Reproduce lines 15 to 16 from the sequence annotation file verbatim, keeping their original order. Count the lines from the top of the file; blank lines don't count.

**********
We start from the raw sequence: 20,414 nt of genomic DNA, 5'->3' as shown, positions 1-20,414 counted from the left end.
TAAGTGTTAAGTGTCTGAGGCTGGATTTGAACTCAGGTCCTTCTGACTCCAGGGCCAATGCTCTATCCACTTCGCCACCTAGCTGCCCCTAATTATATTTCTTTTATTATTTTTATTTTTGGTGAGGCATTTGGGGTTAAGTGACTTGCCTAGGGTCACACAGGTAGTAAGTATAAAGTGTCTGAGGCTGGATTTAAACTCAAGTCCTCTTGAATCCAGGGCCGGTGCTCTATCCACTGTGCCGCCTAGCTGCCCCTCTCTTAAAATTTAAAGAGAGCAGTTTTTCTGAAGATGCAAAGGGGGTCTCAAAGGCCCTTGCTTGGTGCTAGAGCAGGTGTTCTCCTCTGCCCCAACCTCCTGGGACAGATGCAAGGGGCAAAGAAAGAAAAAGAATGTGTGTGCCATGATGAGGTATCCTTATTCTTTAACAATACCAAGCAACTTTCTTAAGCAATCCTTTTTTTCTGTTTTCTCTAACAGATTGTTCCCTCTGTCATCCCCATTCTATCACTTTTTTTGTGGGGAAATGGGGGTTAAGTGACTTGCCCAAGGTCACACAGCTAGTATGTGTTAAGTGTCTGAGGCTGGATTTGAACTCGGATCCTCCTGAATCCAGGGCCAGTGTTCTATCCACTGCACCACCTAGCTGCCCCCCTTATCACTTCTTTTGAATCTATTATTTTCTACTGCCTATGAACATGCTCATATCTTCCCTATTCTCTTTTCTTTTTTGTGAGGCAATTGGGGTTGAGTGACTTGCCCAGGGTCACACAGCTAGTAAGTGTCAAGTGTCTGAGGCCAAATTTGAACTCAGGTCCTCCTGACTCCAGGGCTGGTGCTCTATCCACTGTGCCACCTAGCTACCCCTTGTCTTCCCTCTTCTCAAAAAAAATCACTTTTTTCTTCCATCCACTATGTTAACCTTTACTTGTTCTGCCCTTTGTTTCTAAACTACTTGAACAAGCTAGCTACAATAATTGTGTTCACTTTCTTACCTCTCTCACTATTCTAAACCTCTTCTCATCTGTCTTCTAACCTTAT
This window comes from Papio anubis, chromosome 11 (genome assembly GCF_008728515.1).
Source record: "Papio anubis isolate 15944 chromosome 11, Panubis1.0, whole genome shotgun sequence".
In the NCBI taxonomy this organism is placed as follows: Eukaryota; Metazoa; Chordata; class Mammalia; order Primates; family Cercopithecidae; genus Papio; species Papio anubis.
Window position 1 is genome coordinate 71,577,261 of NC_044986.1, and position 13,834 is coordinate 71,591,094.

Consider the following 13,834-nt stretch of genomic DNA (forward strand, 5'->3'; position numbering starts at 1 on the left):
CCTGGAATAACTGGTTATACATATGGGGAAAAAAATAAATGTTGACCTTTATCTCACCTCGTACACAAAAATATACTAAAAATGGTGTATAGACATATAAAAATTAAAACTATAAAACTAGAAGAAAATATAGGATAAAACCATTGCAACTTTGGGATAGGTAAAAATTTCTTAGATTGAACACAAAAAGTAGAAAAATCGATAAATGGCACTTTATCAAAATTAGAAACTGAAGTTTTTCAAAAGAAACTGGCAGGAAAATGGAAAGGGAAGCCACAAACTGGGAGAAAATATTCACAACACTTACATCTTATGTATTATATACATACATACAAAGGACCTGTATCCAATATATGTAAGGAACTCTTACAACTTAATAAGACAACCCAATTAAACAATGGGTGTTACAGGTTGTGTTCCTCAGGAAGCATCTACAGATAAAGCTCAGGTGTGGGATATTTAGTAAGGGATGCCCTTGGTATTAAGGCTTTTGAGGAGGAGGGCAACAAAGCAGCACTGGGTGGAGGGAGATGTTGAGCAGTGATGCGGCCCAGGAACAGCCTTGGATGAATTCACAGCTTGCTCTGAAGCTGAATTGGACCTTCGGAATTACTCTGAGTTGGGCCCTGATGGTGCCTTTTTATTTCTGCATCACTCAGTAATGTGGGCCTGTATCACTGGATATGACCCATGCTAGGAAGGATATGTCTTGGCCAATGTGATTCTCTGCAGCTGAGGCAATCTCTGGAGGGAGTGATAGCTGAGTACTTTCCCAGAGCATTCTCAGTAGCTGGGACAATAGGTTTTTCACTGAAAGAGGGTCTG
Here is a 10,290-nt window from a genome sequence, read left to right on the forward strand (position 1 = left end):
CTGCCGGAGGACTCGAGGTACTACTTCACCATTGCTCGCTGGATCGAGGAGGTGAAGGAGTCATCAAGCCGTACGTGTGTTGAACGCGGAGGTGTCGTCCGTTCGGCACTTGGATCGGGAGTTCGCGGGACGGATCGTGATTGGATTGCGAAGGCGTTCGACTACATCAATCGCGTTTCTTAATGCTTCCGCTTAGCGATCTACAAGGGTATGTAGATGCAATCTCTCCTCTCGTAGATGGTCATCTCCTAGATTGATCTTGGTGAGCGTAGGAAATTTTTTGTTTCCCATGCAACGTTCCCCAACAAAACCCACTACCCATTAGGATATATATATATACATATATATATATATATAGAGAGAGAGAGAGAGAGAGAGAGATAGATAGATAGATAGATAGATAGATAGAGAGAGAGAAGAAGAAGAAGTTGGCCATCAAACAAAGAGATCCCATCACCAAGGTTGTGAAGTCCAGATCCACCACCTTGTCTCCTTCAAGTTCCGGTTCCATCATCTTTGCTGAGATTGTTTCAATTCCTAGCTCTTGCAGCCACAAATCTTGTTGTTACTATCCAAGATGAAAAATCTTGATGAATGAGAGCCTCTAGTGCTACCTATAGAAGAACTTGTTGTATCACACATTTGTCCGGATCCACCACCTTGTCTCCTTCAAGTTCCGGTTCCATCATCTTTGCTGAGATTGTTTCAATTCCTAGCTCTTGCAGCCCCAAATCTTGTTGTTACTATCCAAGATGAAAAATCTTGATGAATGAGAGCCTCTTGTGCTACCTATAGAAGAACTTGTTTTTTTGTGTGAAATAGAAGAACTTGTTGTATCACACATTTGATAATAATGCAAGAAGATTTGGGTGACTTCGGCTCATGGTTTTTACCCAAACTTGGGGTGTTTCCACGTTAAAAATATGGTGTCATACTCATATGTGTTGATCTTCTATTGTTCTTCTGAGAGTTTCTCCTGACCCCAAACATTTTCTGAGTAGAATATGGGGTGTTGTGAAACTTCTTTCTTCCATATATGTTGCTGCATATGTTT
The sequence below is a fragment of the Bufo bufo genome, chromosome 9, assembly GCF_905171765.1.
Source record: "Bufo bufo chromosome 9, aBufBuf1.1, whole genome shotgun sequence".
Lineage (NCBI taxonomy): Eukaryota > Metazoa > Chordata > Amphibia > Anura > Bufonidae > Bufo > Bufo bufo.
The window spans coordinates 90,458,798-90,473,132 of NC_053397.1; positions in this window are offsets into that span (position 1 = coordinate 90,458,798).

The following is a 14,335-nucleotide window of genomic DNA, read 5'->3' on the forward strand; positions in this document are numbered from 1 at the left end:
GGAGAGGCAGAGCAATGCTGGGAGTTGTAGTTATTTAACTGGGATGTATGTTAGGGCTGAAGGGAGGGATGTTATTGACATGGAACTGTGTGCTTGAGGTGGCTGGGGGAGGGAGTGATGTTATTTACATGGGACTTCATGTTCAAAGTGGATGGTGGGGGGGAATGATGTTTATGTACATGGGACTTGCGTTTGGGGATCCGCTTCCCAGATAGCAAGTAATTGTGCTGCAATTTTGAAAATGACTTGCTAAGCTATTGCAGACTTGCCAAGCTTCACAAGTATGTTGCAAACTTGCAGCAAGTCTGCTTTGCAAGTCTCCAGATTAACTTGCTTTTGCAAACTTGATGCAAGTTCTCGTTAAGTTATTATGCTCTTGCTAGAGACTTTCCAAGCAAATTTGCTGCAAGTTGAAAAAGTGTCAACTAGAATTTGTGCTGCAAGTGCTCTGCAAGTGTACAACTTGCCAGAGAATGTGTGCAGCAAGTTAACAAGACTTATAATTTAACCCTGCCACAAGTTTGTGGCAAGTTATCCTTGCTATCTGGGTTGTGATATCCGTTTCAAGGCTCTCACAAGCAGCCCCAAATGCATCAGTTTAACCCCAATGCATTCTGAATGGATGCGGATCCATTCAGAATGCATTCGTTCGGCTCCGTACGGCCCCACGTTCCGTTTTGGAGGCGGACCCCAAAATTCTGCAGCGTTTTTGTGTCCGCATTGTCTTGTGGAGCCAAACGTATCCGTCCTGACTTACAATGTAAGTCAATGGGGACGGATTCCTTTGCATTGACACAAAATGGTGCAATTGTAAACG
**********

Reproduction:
The following is a 14,335-nucleotide window of genomic DNA, read 5'->3' on the forward strand; positions in this document are numbered from 1 at the left end:
GGAGAGGCAGAGCAATGCTGGGAGTTGTAGTTATTTAACTGGGATGTATGTTAGGGCTGAAGGGAGGGATGTTATTGACATGGAACTGTGTGCTTGAGGTGGCTGGGGGAGGGAGTGATGTTATTTACATGGGACTTCATGTTCAAAGTGGATGGTGGGGGGGAATGATGTTTATGTACATGGGACTTGCGTTTGGGGATCCGCTTCCCAGATAGCAAGTAATTGTGCTGCAATTTTGAAAATGACTTGCTAAGCTATTGCAGACTTGCCAAGCTTCACAAGTATGTTGCAAACTTGCAGCAAGTCTGCTTTGCAAGTCTCCAGATTAACTTGCTTTTGCAAACTTGATGCAAGTTCTCGTTAAGTTATTATGCTCTTGCTAGAGACTTTCCAAGCAAATTTGCTGCAAGTTGAAAAAGTGTCAACTAGAATTTGTGCTGCAAGTGCTCTGCAAGTGTACAACTTGCCAGAGAATGTGTGCAGCAAGTTAACAAGACTTATAATTTAACCCTGCCACAAGTTTGTGGCAAGTTATCCTTGCTATCTGGGTTGTGATATCCGTTTCAAGGCTCTCACAAGCAGCCCCAAATGCATCAGTTTAACCCCAATGCATTCTGAATGGATGCGGATCCATTCAGAATGCATTCGTTCGGCTCCGTACGGCCCCACGTTCCGTTTTGGAGGCGGACCCCAAAATTCTGCAGCGTTTTTGTGTCCGCATTGTCTTGTGGAGCCAAACGTATCCGTCCTGACTTACAATGTAAGTCAATGGGGACGGATTCCTTTGCATTGACACAAAATGGTGCAATTGTAAACG